The mating dance between aluminum producer Alcoa (NYSE:AA) and Alcan (NYSE:AL) is no doubt the primary issue on investors' minds at the moment. But until the music actually stops, let's take a look at the industry issues that will be driving Alcoa's performance this quarter.

China's economy continued to have a voracious appetite last quarter, and it doesn't appear to be letting up. Right now, the Chinese economic motor is singing the song of demand, and Alcoa is one of the beneficiaries. While the country itself is becoming a larger producer of the metal, its production gains have been closely offset by gains in domestic demand.

Another area that boosted the aluminum producer last quarter was increased claims for its products by the aerospace and defense industries. In particular, aerospace -- which accounts for about 10% of Alcoa's revenue -- has been showing strong demand and increases in productivity that are not expected to abate this quarter.

Before the call, let's review what Foolish investors are thinking. To get the pulse of the community, I tapped into Motley Fool CAPS, where more than 50,000 investors have weighed in on 4,700 stocks, Alcoa among them. Here's what Fools have to say about the company.

Up or down?
More than 500 players have weighed in on Alcoa. They find few wrinkles in the aluminum shell of the company, bestowing a four-star rating upon it.

As good as the CAPS community feels about Alcoa -- more than 89% think it will outperform the market -- the very best investors, the CAPS All-Stars, think even more highly of it. These are the top participants who consistently outperform their peers over time, and more than nine out of every 10 of them think Alcoa will wrap it up.

Alcoa's four-star rating is a strong one, but it seems the steel space is a popular one across the board with CAPS players:


CAPS Rating (out of 5)

BHP Billiton (NYSE:BHP)


Aluminum Corp of China (NYSE:ACH)


Companhia Vale do Rio Doce (NYSE:RIO)






Kaiser Aluminum (NYSE:KALU)


Rio Tinto (NYSE:RTP)


Wall Street vs. Main Street
Of the 13 analysts that cover Alcoa, seven say the aluminum producer is a hold and six say it's a buy. Yet over on CAPS, the six analysts we track are unanimous in their opinion that Alcoa will win the day; all rate it an outperform.

Sales are expected to rise 3.6% to $8.25 billion, while earnings are expected to shrink nearly 7% to $0.84 per share, undoubtedly as a result of expense pressures. That might explain why Alcoa is well-respected but not at the top of the heap.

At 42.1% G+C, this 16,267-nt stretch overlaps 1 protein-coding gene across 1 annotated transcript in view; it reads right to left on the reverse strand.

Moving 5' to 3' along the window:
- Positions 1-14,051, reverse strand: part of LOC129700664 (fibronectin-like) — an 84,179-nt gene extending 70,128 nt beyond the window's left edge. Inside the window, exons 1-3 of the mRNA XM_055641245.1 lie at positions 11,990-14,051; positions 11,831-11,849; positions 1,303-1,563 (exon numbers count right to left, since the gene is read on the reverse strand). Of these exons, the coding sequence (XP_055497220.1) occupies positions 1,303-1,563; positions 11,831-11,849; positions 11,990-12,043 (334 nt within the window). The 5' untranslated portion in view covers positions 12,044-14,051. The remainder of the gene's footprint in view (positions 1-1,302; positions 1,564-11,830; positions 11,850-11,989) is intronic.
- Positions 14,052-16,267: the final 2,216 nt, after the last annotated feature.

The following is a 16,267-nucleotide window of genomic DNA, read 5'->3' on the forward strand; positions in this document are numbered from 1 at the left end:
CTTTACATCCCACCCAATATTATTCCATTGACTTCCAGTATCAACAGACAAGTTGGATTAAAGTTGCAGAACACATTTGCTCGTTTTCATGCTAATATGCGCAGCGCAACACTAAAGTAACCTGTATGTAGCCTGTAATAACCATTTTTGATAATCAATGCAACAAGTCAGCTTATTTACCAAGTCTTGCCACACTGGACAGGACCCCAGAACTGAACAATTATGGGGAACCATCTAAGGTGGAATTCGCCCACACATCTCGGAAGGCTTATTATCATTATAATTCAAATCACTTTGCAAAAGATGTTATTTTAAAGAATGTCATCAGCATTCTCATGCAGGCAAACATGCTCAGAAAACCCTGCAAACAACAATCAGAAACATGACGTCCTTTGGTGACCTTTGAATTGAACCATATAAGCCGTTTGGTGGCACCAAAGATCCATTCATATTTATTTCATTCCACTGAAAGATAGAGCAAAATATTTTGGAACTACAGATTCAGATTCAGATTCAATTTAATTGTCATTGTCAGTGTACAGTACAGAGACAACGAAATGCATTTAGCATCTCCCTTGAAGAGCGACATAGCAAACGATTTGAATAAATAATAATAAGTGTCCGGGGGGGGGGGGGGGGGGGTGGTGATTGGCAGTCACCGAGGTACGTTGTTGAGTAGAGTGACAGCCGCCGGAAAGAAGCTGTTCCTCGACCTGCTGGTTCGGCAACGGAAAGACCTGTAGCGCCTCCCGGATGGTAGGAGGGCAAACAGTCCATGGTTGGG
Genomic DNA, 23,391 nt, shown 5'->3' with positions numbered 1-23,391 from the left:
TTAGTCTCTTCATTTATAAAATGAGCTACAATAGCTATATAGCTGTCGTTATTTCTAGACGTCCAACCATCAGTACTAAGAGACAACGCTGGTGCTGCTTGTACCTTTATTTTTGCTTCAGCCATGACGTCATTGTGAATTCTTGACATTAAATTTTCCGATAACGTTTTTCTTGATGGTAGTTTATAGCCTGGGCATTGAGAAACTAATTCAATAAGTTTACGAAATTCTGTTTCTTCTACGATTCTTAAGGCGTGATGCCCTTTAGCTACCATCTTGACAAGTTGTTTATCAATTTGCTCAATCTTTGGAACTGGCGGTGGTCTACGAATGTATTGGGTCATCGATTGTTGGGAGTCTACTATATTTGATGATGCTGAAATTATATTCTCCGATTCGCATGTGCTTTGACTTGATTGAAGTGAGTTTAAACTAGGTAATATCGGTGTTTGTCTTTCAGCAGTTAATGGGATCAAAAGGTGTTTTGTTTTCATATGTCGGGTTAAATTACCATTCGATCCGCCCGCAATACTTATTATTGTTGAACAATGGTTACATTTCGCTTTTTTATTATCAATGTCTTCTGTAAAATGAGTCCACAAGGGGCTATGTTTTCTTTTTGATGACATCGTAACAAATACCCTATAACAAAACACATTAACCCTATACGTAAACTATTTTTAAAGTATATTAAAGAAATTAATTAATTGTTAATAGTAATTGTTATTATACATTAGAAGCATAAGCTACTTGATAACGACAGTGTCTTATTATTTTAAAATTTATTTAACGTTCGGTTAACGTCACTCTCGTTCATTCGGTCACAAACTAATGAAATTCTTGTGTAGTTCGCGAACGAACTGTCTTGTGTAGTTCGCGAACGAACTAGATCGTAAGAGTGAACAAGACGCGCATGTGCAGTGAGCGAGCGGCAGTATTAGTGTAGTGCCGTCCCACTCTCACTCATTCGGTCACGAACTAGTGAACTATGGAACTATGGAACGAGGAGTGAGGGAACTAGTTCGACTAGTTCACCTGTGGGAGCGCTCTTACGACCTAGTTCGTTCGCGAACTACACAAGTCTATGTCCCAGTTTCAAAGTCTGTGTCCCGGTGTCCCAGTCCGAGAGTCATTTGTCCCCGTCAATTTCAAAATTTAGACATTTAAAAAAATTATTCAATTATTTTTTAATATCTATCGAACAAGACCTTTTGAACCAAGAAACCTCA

Bull pitch
Industry analyst and research firm Netscribes, an Alcoa bull, describes the situation as follows:

Being an industry leader, the sheer size of the company helps it to afford economies of scale and a low-cost position. Moving ahead and in an attempt to bolster its financial performance, the company is working on an extensive restructuring program focused on its downstream operations, to reduce annual operating costs by approximately $125 million, thereby boosting its margins.

Alcoa, Inc.'s cash flows are improving and on-balance capital allocation has become more productive and shareholder-friendly. This, coupled with a measured approach by the industry to add capacity, should keep check on prices and margins, over the next several years.

Bear pitch
Top bear Tracker52 said back in February:

I see a confluence of several major factors hitting AA. First, the domestic auto makers are scaling back production. Second, the aerospace cycle may be peaking soon. Third, there is increasing competition from substitute materials such as composites and titanium for many of aluminum's traditional uses. The company has over 7 billion in debt and only 1/2 billion in cash. It is free cash flow negative and has consistent ROE/ROA/ROIC well below the S&P 500 average ...

Your pitch
To add your thoughts to those of the wise Fools above and explore the multitude of financial data that's been compiled on the company, just click here.

And while you're at it, check out these related Foolish articles:

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Fool contributor Rich Duprey does not have a financial position in any of the stocks mentioned in this article. You can see his holdings here. The Motley Fool has a disclosure policy.